Graves Chamney Haughton was born in Dublin and died in St Cloud near Paris on 28 August 1849. Educated in England, he obtained a cadetship in the East India Company army, departing for Bengal in 1808. He distinguished himself at Fort William College for remarkable proficiency in Hindustani, Arabic, Persian and Sanskrit, and was promoted lieutenant in 1814. Forced by ill-health to return to England the following year, he was appointed Assistant Oriental Professor in the East India College at Haileybury, where he came under the influence of the renowned Sanskritist Alexander Hamilton. Upon Hamilton's retirement in 1818, Haughton succeeded him to the Chair of Sanskrit and Bengali, a post he held until 1827. Haughton became a close friend of H.T. Colebrooke, assisting him in the formation of the Royal Asiatic Society in 1823, and supporting his interpretation of Ved nta philosophy against the attack of Colonel Vans Kennedy. His well-received publications lead to an honorary Oxford MA, election to the Royal Society, and membership of the Royal Society of Berlin, the Royal Irish Academy and the Asiatic Societies of Paris and Bengal. In 1832 he was a candidate for the Boden Professorship of Sanskrit at Oxford, where his withdrawal in favour of Horace Hayman Wilson, a former fellow student, occasioned a laudatory address signed by two hundred graduates of the university. Haughton was knighted in 1833.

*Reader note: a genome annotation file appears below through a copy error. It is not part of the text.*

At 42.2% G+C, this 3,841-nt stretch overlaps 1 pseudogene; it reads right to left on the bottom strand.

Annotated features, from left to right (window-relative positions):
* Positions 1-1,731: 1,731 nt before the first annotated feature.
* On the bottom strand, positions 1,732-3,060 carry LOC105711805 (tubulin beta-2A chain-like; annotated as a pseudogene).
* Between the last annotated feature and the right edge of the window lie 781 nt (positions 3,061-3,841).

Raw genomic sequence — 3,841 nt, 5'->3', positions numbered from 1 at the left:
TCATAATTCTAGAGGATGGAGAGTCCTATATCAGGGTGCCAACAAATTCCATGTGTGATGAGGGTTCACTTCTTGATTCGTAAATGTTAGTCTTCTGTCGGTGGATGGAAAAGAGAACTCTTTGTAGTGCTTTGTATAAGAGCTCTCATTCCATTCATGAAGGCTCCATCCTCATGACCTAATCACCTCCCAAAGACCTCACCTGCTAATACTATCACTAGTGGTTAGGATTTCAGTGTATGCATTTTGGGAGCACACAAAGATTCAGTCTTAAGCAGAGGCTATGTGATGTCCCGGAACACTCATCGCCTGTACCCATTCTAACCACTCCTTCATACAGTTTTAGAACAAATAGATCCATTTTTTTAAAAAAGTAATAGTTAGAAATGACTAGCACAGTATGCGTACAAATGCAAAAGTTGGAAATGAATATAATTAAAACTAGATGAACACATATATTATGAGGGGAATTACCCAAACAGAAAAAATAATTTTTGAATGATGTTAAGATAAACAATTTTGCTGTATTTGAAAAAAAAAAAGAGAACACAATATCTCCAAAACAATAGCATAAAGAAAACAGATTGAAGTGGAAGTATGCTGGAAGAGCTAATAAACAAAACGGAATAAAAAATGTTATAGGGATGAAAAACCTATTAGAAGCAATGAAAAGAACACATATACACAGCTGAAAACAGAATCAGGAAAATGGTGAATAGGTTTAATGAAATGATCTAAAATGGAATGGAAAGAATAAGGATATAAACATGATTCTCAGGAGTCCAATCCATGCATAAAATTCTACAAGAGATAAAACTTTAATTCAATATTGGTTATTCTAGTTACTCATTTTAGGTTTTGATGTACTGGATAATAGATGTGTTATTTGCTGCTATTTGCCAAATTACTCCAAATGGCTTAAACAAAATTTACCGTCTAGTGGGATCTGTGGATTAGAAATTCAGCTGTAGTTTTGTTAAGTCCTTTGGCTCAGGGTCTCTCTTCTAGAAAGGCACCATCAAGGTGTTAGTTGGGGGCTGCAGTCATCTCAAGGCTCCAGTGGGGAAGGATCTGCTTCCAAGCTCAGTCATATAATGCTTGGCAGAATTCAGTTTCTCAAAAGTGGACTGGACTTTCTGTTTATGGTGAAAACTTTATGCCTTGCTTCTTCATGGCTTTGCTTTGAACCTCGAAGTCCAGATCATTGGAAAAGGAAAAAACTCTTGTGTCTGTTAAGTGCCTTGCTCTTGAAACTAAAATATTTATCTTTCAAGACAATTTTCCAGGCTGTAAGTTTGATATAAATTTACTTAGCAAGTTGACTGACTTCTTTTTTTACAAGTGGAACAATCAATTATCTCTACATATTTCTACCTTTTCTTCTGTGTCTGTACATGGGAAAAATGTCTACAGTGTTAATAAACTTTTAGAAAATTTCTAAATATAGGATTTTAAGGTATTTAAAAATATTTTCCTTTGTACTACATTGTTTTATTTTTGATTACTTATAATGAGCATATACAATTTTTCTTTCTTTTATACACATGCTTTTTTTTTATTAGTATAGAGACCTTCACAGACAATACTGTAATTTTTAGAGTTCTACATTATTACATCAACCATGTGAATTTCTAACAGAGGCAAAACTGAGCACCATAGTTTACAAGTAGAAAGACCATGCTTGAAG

From The Continuum Encyclopedia of British Philosophy in Oxford Reference.